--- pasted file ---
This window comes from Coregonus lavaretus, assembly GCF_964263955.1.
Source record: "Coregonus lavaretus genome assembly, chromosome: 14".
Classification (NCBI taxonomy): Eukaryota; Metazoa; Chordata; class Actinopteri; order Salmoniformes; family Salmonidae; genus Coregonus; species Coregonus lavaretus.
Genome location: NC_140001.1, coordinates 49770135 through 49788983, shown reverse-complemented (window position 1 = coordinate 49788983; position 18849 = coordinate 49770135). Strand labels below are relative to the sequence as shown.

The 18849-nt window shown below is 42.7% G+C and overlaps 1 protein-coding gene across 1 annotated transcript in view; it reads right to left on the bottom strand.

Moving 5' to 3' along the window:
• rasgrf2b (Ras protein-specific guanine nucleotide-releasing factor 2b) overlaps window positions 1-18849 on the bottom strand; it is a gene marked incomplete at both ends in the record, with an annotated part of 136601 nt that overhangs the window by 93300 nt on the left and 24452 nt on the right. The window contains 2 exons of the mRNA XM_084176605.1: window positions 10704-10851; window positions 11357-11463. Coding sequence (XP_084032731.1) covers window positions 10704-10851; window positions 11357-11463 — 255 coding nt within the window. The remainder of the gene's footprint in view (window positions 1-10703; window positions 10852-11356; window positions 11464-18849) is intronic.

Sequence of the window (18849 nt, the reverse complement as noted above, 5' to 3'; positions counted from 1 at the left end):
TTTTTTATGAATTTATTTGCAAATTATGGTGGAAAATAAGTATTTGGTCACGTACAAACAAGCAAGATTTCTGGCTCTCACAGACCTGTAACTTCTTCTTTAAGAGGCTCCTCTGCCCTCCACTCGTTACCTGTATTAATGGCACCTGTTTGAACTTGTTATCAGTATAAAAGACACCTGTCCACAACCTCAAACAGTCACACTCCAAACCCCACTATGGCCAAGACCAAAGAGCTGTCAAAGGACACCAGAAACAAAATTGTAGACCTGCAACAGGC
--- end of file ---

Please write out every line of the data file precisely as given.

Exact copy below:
This window comes from Coregonus lavaretus, assembly GCF_964263955.1.
Source record: "Coregonus lavaretus genome assembly, chromosome: 14".
Classification (NCBI taxonomy): Eukaryota; Metazoa; Chordata; class Actinopteri; order Salmoniformes; family Salmonidae; genus Coregonus; species Coregonus lavaretus.
Genome location: NC_140001.1, coordinates 49770135 through 49788983, shown reverse-complemented (window position 1 = coordinate 49788983; position 18849 = coordinate 49770135). Strand labels below are relative to the sequence as shown.

The 18849-nt window shown below is 42.7% G+C and overlaps 1 protein-coding gene across 1 annotated transcript in view; it reads right to left on the bottom strand.

Moving 5' to 3' along the window:
• rasgrf2b (Ras protein-specific guanine nucleotide-releasing factor 2b) overlaps window positions 1-18849 on the bottom strand; it is a gene marked incomplete at both ends in the record, with an annotated part of 136601 nt that overhangs the window by 93300 nt on the left and 24452 nt on the right. The window contains 2 exons of the mRNA XM_084176605.1: window positions 10704-10851; window positions 11357-11463. Coding sequence (XP_084032731.1) covers window positions 10704-10851; window positions 11357-11463 — 255 coding nt within the window. The remainder of the gene's footprint in view (window positions 1-10703; window positions 10852-11356; window positions 11464-18849) is intronic.

Sequence of the window (18849 nt, the reverse complement as noted above, 5' to 3'; positions counted from 1 at the left end):
TTTTTTATGAATTTATTTGCAAATTATGGTGGAAAATAAGTATTTGGTCACGTACAAACAAGCAAGATTTCTGGCTCTCACAGACCTGTAACTTCTTCTTTAAGAGGCTCCTCTGCCCTCCACTCGTTACCTGTATTAATGGCACCTGTTTGAACTTGTTATCAGTATAAAAGACACCTGTCCACAACCTCAAACAGTCACACTCCAAACCCCACTATGGCCAAGACCAAAGAGCTGTCAAAGGACACCAGAAACAAAATTGTAGACCTGCAACAGGC